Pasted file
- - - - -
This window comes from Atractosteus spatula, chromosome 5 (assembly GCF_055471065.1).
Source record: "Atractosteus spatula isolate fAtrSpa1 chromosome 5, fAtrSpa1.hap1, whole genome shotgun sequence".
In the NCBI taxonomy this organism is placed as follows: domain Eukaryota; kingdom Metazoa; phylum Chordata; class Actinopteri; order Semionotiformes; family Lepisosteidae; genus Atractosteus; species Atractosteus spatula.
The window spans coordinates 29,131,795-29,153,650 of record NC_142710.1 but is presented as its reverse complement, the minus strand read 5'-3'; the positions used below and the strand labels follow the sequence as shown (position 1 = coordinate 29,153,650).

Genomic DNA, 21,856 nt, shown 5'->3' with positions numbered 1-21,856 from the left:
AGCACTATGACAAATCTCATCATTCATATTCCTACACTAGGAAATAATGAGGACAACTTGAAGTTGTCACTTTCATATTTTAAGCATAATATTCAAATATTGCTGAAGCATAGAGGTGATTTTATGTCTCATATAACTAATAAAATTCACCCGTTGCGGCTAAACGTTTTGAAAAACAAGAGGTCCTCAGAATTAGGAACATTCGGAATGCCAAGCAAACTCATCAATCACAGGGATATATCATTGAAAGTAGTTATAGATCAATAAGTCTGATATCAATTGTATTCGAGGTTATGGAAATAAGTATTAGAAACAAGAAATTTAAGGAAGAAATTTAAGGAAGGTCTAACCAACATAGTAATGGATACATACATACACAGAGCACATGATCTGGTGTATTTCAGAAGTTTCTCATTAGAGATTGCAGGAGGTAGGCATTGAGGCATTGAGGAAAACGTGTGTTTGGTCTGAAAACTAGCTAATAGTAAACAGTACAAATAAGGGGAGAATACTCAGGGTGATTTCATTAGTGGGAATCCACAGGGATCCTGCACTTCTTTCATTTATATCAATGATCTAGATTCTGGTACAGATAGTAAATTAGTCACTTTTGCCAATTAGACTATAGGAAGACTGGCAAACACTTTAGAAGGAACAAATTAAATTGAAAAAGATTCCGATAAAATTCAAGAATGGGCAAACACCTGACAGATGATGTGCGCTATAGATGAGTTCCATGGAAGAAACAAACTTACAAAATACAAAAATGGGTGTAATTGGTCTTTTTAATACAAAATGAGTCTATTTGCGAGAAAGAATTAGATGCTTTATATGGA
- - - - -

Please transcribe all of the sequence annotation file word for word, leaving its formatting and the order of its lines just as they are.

This window comes from Atractosteus spatula, chromosome 5 (assembly GCF_055471065.1).
Source record: "Atractosteus spatula isolate fAtrSpa1 chromosome 5, fAtrSpa1.hap1, whole genome shotgun sequence".
In the NCBI taxonomy this organism is placed as follows: domain Eukaryota; kingdom Metazoa; phylum Chordata; class Actinopteri; order Semionotiformes; family Lepisosteidae; genus Atractosteus; species Atractosteus spatula.
The window spans coordinates 29,131,795-29,153,650 of record NC_142710.1 but is presented as its reverse complement, the minus strand read 5'-3'; the positions used below and the strand labels follow the sequence as shown (position 1 = coordinate 29,153,650).

Genomic DNA, 21,856 nt, shown 5'->3' with positions numbered 1-21,856 from the left:
AGCACTATGACAAATCTCATCATTCATATTCCTACACTAGGAAATAATGAGGACAACTTGAAGTTGTCACTTTCATATTTTAAGCATAATATTCAAATATTGCTGAAGCATAGAGGTGATTTTATGTCTCATATAACTAATAAAATTCACCCGTTGCGGCTAAACGTTTTGAAAAACAAGAGGTCCTCAGAATTAGGAACATTCGGAATGCCAAGCAAACTCATCAATCACAGGGATATATCATTGAAAGTAGTTATAGATCAATAAGTCTGATATCAATTGTATTCGAGGTTATGGAAATAAGTATTAGAAACAAGAAATTTAAGGAAGAAATTTAAGGAAGGTCTAACCAACATAGTAATGGATACATACATACACAGAGCACATGATCTGGTGTATTTCAGAAGTTTCTCATTAGAGATTGCAGGAGGTAGGCATTGAGGCATTGAGGAAAACGTGTGTTTGGTCTGAAAACTAGCTAATAGTAAACAGTACAAATAAGGGGAGAATACTCAGGGTGATTTCATTAGTGGGAATCCACAGGGATCCTGCACTTCTTTCATTTATATCAATGATCTAGATTCTGGTACAGATAGTAAATTAGTCACTTTTGCCAATTAGACTATAGGAAGACTGGCAAACACTTTAGAAGGAACAAATTAAATTGAAAAAGATTCCGATAAAATTCAAGAATGGGCAAACACCTGACAGATGATGTGCGCTATAGATGAGTTCCATGGAAGAAACAAACTTACAAAATACAAAAATGGGTGTAATTGGTCTTTTTAATACAAAATGAGTCTATTTGCGAGAAAGAATTAGATGCTTTATATGGA